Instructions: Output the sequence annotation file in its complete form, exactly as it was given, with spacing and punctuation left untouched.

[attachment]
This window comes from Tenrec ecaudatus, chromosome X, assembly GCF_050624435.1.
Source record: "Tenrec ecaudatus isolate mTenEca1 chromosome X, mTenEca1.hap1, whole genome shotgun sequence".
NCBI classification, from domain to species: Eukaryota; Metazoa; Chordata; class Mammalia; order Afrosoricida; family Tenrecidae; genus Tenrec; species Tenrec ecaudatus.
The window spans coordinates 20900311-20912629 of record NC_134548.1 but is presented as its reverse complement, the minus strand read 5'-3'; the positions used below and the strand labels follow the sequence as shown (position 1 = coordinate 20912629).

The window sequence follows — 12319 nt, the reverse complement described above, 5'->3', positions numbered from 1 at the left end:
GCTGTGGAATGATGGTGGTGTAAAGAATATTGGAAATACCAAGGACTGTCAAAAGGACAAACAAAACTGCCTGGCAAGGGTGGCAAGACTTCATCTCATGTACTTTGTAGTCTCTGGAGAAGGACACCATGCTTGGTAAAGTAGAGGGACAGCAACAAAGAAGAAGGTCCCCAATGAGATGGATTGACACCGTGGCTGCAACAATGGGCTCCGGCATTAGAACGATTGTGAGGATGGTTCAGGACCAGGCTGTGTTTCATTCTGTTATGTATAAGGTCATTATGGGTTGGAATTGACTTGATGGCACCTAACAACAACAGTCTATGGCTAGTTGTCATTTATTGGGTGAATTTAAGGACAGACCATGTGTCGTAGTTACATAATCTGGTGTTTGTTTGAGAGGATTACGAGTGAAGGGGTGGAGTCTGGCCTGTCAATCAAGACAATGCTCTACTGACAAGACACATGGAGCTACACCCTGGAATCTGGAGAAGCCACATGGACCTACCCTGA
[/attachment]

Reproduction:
This window comes from Tenrec ecaudatus, chromosome X, assembly GCF_050624435.1.
Source record: "Tenrec ecaudatus isolate mTenEca1 chromosome X, mTenEca1.hap1, whole genome shotgun sequence".
NCBI classification, from domain to species: Eukaryota; Metazoa; Chordata; class Mammalia; order Afrosoricida; family Tenrecidae; genus Tenrec; species Tenrec ecaudatus.
The window spans coordinates 20900311-20912629 of record NC_134548.1 but is presented as its reverse complement, the minus strand read 5'-3'; the positions used below and the strand labels follow the sequence as shown (position 1 = coordinate 20912629).

The window sequence follows — 12319 nt, the reverse complement described above, 5'->3', positions numbered from 1 at the left end:
GCTGTGGAATGATGGTGGTGTAAAGAATATTGGAAATACCAAGGACTGTCAAAAGGACAAACAAAACTGCCTGGCAAGGGTGGCAAGACTTCATCTCATGTACTTTGTAGTCTCTGGAGAAGGACACCATGCTTGGTAAAGTAGAGGGACAGCAACAAAGAAGAAGGTCCCCAATGAGATGGATTGACACCGTGGCTGCAACAATGGGCTCCGGCATTAGAACGATTGTGAGGATGGTTCAGGACCAGGCTGTGTTTCATTCTGTTATGTATAAGGTCATTATGGGTTGGAATTGACTTGATGGCACCTAACAACAACAGTCTATGGCTAGTTGTCATTTATTGGGTGAATTTAAGGACAGACCATGTGTCGTAGTTACATAATCTGGTGTTTGTTTGAGAGGATTACGAGTGAAGGGGTGGAGTCTGGCCTGTCAATCAAGACAATGCTCTACTGACAAGACACATGGAGCTACACCCTGGAATCTGGAGAAGCCACATGGACCTACCCTGA